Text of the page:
Waist Deep

There’s no greater frustration, it seems, than being the sole proprietor of the truth while everyone else denies it. To some, the truth might seem subjective, but when you’re in possession of it, in search of it, or left wanting for it, it’s as tangible and solid an object as a gold nugget that can be found in a Colorado stream bed.

When I was 8 and my best friend, David, was 7, our mothers took us to the Jersey shore. I’m sure it was a beautiful day and I’m sure we ate hot dogs from the stand and built something in the sand, but the only thing I really remember from that day, long ago, was the thing that David and I saw swimming in the ocean among all the people who played there. We were in waist-deep water at low tide. Our mothers were further out by the rope that marks the barrier you’re not supposed to swim beyond. We were playing Super Friends as we nearly always did on the infrequent occasions we saw one another. I was usually Spider Man or The Hulk or Batman, depending on where we were or what gadgets I had to play with. But on this day we were at the beach, of course, I was Aqua Man. For some reason, regardless of circumstances, Dave was always Wonder Woman. (Nope, he grew up straight. But I teased him about this well into adulthood.) So David and I were standing a couple yards apart in about 3-foot-deep water – me calling whales with my sonar while David (I mean Wonder Woman) deflected imaginary bullets with her – his – golden bracelets. At some point we turned to face each other. Something caught our attention and we looked down to see an animal swim between us. It was well underwater, nearly skimming the bottom. It was diamond-shaped, about 3 feet wide and a long, slender tail trailed behind it. It looked like a kite; it could have been the shadow of a kite but there was no kite in the sky and it wasn’t shadow-colored, besides. It was brownish grey and there was no mistaking that it was beneath the surface of the water.

I screamed, “Shark!” and Dave and I ran ashore. Having achieved the beach in a matter of seconds wasn’t enough. Dave and I kept going until we hit dry sand. We waved our hands above our heads at our mothers, yelling that there was a shark and that everyone needed to get out of the water. At one point, I turned to the life guard who was up on his high chair about a hundred feet away. Bored, he turned to stare at me and then, apparently unimpressed, he simply turned back to his daydream, staring out to sea. We were flabbergasted that everyone refused to take us seriously. Our mothers just waved us off, instead just standing out there by the rope gossiping about people or what ever boring and unimportant thing mothers talk about. After a little more insistence, and adding jumping up and down to our performance, our mothers waded back to the beach to see what the matter was. Irritated.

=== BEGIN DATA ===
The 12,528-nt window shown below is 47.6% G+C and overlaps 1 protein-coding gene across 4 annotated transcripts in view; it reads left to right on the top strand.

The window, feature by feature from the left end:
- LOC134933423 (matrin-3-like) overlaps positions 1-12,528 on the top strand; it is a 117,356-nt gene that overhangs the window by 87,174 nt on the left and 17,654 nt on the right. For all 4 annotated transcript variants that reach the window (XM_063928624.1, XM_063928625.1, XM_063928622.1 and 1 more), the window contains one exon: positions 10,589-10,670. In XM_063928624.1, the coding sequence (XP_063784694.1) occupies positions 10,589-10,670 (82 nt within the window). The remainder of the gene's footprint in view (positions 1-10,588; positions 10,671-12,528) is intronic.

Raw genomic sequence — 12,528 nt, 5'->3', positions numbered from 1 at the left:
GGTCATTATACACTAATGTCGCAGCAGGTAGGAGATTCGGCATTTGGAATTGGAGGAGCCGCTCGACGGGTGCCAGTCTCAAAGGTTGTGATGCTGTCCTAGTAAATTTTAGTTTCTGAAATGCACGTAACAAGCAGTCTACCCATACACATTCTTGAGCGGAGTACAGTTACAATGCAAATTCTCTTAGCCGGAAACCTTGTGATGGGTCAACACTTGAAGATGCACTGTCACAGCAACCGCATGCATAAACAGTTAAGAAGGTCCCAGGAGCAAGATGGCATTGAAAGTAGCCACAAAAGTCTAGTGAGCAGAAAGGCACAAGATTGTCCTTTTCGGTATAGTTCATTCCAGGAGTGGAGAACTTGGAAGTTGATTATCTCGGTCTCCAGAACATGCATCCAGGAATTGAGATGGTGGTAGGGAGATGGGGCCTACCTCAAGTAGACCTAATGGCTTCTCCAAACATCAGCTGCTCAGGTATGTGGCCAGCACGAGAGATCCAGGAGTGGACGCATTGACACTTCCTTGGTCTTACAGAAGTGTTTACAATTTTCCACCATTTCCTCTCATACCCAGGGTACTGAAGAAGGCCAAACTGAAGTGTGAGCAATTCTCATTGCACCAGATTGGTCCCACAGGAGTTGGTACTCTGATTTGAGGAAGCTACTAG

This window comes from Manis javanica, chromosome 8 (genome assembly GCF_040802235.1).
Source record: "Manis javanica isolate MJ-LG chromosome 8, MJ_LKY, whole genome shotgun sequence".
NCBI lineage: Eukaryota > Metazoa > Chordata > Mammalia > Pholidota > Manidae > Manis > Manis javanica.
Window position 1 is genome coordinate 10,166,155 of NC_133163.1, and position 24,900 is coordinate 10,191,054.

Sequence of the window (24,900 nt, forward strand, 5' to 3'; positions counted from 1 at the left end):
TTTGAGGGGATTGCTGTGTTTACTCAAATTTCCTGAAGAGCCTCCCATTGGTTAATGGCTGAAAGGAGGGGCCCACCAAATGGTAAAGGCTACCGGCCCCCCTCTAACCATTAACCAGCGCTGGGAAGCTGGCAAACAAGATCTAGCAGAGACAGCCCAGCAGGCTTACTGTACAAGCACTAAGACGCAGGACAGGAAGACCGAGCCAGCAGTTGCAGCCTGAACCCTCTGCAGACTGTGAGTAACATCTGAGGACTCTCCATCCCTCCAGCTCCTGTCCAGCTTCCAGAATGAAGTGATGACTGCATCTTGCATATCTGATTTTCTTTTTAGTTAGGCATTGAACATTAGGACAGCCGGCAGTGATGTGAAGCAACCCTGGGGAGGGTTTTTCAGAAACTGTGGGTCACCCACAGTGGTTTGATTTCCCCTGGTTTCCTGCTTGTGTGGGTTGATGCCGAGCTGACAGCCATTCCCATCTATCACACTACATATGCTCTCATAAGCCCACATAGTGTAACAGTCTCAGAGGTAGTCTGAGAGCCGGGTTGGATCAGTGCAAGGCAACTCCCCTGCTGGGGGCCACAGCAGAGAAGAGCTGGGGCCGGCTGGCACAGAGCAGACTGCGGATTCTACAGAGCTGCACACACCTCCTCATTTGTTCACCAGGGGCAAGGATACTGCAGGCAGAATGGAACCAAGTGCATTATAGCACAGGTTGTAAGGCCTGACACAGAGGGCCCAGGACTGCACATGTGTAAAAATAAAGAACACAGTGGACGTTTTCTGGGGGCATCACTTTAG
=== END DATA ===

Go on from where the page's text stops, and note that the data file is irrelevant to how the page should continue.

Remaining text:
We told our mothers what we had seen. They didn’t believe us. We told them again. They didn’t believe us. We ate lunch and told them again. They didn’t believe us. When Dave and I refused to go back in the water, they got pissed off and took us home. On the car ride back to Staten Island, we recounted our story. They didn’t believe us.

That night, when my father got home, my mother told him about how Dave and I ruined their beautiful day at the beach and made me tell him what I thought I saw. My father, at least, was interested. When I was done, my father seemed to believe that I, at least, saw something.

“I guess it’s possible.” he said to my mother.

Finally, someone believed me. He didn’t think I was crazy and didn’t think I was making it all up. I was satisfied.

My mother wasn’t, “There’s no way. It would have had to have gone right past me and Maryanne, and we didn’t see anything. You’re just encouraging him.” She was frustrated that he didn’t take her side, “Jim, just stop it and go in your room.”

As an adult, looking back, I know what Dave and I saw was, in fact, a stingray. What a stingray was doing on the Jersey shore that day, I’ll never know.

The battle for, over, and on behalf of the truth, would become the thread from which all other important events in my life are sewn. Trying to convince old men that a young person could, in fact, know something that they don’t. Trying to convince my mother to see my point of view. Trying to convince my father he was wrong about anything. Trying to convince (now-ex) girlfriends to tell me the truth about the “other” boyfriend. Trying to convince people not to vote against their own interests. Trying to convince people that Republicans are lying, what Fox News really is, and all about government and corporate propaganda. It frustrates me even now more than ever.

But it all began on that summer day in Jersey where the land meets the sea, when I came so close to a beast from the deep that I nearly stepped on him, and I learned that the struggle for truth isn’t so easy.

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